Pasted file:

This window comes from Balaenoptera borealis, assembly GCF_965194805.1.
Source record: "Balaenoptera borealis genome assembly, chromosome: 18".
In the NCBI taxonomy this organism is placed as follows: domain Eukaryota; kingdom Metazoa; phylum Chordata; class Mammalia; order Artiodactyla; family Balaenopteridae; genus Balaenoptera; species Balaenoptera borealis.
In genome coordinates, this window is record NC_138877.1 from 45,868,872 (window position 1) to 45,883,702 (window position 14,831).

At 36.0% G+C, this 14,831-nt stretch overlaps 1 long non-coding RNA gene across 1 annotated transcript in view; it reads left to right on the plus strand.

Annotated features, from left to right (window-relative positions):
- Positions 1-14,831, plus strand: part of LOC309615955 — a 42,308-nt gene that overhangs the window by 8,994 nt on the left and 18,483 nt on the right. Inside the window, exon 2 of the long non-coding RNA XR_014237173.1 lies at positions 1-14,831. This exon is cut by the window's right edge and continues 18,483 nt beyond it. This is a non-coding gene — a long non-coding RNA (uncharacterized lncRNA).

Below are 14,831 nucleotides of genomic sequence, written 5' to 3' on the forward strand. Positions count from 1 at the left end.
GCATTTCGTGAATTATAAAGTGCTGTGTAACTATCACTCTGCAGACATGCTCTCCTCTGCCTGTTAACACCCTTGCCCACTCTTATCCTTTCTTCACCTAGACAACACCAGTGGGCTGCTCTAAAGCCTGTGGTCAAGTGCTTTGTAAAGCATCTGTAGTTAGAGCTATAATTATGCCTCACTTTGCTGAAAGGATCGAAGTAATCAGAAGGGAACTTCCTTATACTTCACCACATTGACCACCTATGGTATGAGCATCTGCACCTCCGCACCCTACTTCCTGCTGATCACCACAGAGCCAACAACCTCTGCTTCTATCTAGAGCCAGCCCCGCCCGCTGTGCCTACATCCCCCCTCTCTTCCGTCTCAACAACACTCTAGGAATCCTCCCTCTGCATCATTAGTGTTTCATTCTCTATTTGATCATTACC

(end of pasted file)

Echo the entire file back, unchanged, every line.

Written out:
This window comes from Balaenoptera borealis, assembly GCF_965194805.1.
Source record: "Balaenoptera borealis genome assembly, chromosome: 18".
In the NCBI taxonomy this organism is placed as follows: domain Eukaryota; kingdom Metazoa; phylum Chordata; class Mammalia; order Artiodactyla; family Balaenopteridae; genus Balaenoptera; species Balaenoptera borealis.
In genome coordinates, this window is record NC_138877.1 from 45,868,872 (window position 1) to 45,883,702 (window position 14,831).

At 36.0% G+C, this 14,831-nt stretch overlaps 1 long non-coding RNA gene across 1 annotated transcript in view; it reads left to right on the plus strand.

Annotated features, from left to right (window-relative positions):
- Positions 1-14,831, plus strand: part of LOC309615955 — a 42,308-nt gene that overhangs the window by 8,994 nt on the left and 18,483 nt on the right. Inside the window, exon 2 of the long non-coding RNA XR_014237173.1 lies at positions 1-14,831. This exon is cut by the window's right edge and continues 18,483 nt beyond it. This is a non-coding gene — a long non-coding RNA (uncharacterized lncRNA).

Below are 14,831 nucleotides of genomic sequence, written 5' to 3' on the forward strand. Positions count from 1 at the left end.
GCATTTCGTGAATTATAAAGTGCTGTGTAACTATCACTCTGCAGACATGCTCTCCTCTGCCTGTTAACACCCTTGCCCACTCTTATCCTTTCTTCACCTAGACAACACCAGTGGGCTGCTCTAAAGCCTGTGGTCAAGTGCTTTGTAAAGCATCTGTAGTTAGAGCTATAATTATGCCTCACTTTGCTGAAAGGATCGAAGTAATCAGAAGGGAACTTCCTTATACTTCACCACATTGACCACCTATGGTATGAGCATCTGCACCTCCGCACCCTACTTCCTGCTGATCACCACAGAGCCAACAACCTCTGCTTCTATCTAGAGCCAGCCCCGCCCGCTGTGCCTACATCCCCCCTCTCTTCCGTCTCAACAACACTCTAGGAATCCTCCCTCTGCATCATTAGTGTTTCATTCTCTATTTGATCATTACC